The brilliant successes of the French during the first twenty days of the war, placed them in possession of the Austrian capital. Recollecting the result which shortly followed similar events in the year 1805, we expressed our opinion that the fate of Austria was rapidly advancing, and that from the moment the enemy was in possession of her capital she was in fact subdued. The Emperor, his generals, and armies, were, however, resolved to make one more desperate struggle, not only to check the progress of France, but, as it since appears by the language of the official details, to retrieve their past misfortunes, and to atchieve new conquests. In consequence of this resolution, battles have been fought, which are justly characterised by the Austrian generals, as “the most awful, sanguinary, and “ murderous, that have taken place since the commencement of the “ French Revolution.” Both parties claimed the victory: the result however, too evidently discovers on which side the claim was just. The French armies about the time mentioned by Napoleon for the completion of his preparations, renewed their attacks; and in subsequent victorious conflicts, so completely disheartened the enemy, that a suspension of arms was solicited; which, happily for the interests of humanity, was almost immediately granted. The terms, are, as might naturally be expected, humiliating: the country of the Tyrolese, hitherto the theatre of obstinate conflict, is to be abandoned by the Austrians; the French armies are to remain in possession of the country they have conquered, and two important fortresses are to be placed in their possession. In short, what we predicted with some degree of confidence at the commencement of the contest, is awfully fulfilled ;--the Austrian Emperor is now, after a three months campaign, in which he bras lavished his resources, sacrificed above 100,000 of his subjects, and lost a considerable part of his dominions, entirely at the mercy of Napoleon!
What will be the final destiny of Austria, it is impossible to say, What we offer on the subject is merely conjectural, and our readers will receive it as such. We however, suspect, that the dictates of policy, if not of magnanimity, will suggest to the mind of Napoleon certain advantages wbich may arise from his not only permite ting the Austrian Emperor, or King of Bohemia, or Hungary, (for his new title is scarcely yet settled) to retain his station amongst the sovereigns of Europe, but perhaps, by endeavouring to convert him from an enemy to a friend, render him subservient to his future purposes. May not some compensation for the loss of former dominions, influence, and authority in Germany, be made, by the B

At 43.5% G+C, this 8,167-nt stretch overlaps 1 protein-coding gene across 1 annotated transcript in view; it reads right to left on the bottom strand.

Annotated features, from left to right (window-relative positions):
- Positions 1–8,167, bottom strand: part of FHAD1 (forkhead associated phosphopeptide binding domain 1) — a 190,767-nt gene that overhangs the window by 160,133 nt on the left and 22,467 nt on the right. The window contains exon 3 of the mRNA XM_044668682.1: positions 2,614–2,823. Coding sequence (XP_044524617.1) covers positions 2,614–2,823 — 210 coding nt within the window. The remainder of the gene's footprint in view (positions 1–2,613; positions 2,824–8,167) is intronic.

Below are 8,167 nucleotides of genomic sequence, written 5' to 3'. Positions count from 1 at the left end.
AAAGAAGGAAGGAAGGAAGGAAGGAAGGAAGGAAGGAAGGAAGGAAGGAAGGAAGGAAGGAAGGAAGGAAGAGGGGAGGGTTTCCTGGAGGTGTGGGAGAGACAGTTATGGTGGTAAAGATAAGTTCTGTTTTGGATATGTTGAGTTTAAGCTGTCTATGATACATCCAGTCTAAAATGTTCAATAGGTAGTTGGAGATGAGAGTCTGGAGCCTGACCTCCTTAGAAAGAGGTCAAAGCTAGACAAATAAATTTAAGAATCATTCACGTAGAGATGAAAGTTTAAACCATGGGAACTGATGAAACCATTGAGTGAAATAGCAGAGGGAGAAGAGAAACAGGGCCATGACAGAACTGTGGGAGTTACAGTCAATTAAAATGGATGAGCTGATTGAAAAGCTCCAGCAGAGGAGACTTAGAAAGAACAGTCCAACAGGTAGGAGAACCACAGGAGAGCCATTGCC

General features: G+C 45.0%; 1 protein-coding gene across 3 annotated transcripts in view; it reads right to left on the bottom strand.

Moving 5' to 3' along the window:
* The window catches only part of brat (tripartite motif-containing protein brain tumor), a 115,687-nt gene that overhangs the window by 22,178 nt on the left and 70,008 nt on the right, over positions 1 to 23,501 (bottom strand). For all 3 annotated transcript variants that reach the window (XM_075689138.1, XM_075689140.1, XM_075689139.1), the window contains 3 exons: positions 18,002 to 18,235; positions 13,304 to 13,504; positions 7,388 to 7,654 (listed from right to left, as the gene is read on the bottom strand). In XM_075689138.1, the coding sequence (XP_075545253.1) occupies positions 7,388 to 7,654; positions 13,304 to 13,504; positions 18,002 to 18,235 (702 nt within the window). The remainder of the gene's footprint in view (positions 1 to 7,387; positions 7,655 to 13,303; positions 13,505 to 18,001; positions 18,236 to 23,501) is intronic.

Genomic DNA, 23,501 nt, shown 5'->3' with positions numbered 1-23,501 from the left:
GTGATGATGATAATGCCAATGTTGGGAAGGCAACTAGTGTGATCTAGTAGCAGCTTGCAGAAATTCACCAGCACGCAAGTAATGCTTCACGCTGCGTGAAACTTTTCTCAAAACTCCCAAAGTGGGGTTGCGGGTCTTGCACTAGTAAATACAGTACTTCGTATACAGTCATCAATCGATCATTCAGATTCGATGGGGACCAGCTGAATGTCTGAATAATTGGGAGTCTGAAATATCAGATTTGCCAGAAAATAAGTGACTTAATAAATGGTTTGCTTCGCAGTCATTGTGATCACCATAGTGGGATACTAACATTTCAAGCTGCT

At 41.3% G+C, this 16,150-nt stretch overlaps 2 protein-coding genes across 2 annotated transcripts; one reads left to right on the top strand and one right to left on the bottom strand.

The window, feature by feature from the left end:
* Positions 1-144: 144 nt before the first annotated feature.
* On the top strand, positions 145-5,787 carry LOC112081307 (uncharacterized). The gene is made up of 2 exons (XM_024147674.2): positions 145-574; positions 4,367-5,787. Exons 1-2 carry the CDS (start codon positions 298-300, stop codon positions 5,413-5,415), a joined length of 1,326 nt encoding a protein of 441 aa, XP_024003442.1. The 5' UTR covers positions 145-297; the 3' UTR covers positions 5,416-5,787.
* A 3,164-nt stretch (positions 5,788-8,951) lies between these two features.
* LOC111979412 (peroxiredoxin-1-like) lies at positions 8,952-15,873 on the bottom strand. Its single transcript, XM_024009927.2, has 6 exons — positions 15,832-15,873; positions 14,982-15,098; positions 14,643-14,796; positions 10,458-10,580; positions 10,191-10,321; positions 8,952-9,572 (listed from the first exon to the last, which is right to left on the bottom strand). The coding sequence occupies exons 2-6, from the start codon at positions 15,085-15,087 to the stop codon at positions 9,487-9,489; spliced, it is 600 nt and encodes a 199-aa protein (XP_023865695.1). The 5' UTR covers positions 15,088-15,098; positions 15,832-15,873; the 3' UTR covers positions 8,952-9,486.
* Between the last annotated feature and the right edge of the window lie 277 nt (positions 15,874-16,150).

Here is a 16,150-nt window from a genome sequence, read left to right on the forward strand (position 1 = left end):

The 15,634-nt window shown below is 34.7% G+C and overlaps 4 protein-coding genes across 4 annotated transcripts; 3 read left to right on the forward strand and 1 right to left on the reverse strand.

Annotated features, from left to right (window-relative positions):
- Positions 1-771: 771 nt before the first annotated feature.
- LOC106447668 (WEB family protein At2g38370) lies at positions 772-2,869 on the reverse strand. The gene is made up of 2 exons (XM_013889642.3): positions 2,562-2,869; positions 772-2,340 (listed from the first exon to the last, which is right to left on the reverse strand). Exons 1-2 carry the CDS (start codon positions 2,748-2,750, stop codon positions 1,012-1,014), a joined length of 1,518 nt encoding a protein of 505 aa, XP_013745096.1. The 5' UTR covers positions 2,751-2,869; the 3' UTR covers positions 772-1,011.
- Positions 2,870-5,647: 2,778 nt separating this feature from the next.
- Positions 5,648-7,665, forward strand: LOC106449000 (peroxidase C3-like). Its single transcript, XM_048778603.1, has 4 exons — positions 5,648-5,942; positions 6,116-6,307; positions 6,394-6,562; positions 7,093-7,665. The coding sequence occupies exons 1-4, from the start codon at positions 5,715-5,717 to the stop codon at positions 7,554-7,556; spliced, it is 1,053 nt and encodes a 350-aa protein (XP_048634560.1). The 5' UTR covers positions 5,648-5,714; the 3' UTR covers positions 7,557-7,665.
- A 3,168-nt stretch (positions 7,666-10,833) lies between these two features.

offer of a participation in the division of some remaining old, decrepid, corrupt empire; or to use more statesman-like language, some remaining “ regular government,” devoted by Napoleon to destruction. The fall of the Turkish empire is an event which has been predicted by both politicians and divines : the latter, in particular, have confidently expressed their opinion, that the fate of the false prophet, Mahomet, at Constantinople, will be similar to, and follow in quick succession that of the Beast at Rome. Should the Aus- . trian Emperor be admitted into the councils of his imperial brothers of France and Russia, respecting the Turkish empire, the. terms of such a proof of reconciliation and confidence, may easily be conjectured ;-A treaty of alliance, offensive and defensive, agajost the “common enemy;"-a term within the past twelvemonth applied by the respective parties to Great Britain, which within these three months has been applied by Austria to France, and which in all probability, will ere long again be used agreeably to its former application. · The infatuation which has so fatally seized the councils of Austria, has, judging from the language of the public prints, communicated itself to the principal political parties of this country. The writers in the ministerial privts, the Morning Post and the Morning He. rald, more particularly, and in the Sidmouth print, the Times, have ever siuce the commencement of the Austrian war, had their heads totally bewildered with the old, idle dreams of the “ deliverance “ of Europe.” The successes of the French appear to bave bad scarcely any effect in weakening the force of these delusions. The credit of the French bulletins has been warmly attacked; but after perusing the official accounts of both parties, after allowing for that colouring which is usually applied by all writers of military opera. tions, the different accounts are not so contradictory, but that the truth may without any great difficulty be discovered. The attentive and impartial reader will perceive, that the Austrian details con firm, in the most material points, the French bulletins. By the eleventh bulletin it is evident, that although in the horrible conflicts of the 21st. and 22d. of May, the French claimed the victory, they were not victories of that description they were wont to claim ; that they were materially checked in their career, and were disabled from pursuing the enemy: the reason assigned is" the destruc“tion of the bridges, owing to the sudden , rise of the Danube, .“ when the Austrian army was on the point of being destroyed, by “ which dreadful accident all the reserve parks of the artillery " which were advancing were detained on the right bank, as was " also a part of the heavy cavalry, and the whole of the Duke of “ Auerstadt's corps .... that in consequence, the slackening of the “ fire, and the concentrating movement of the French army soon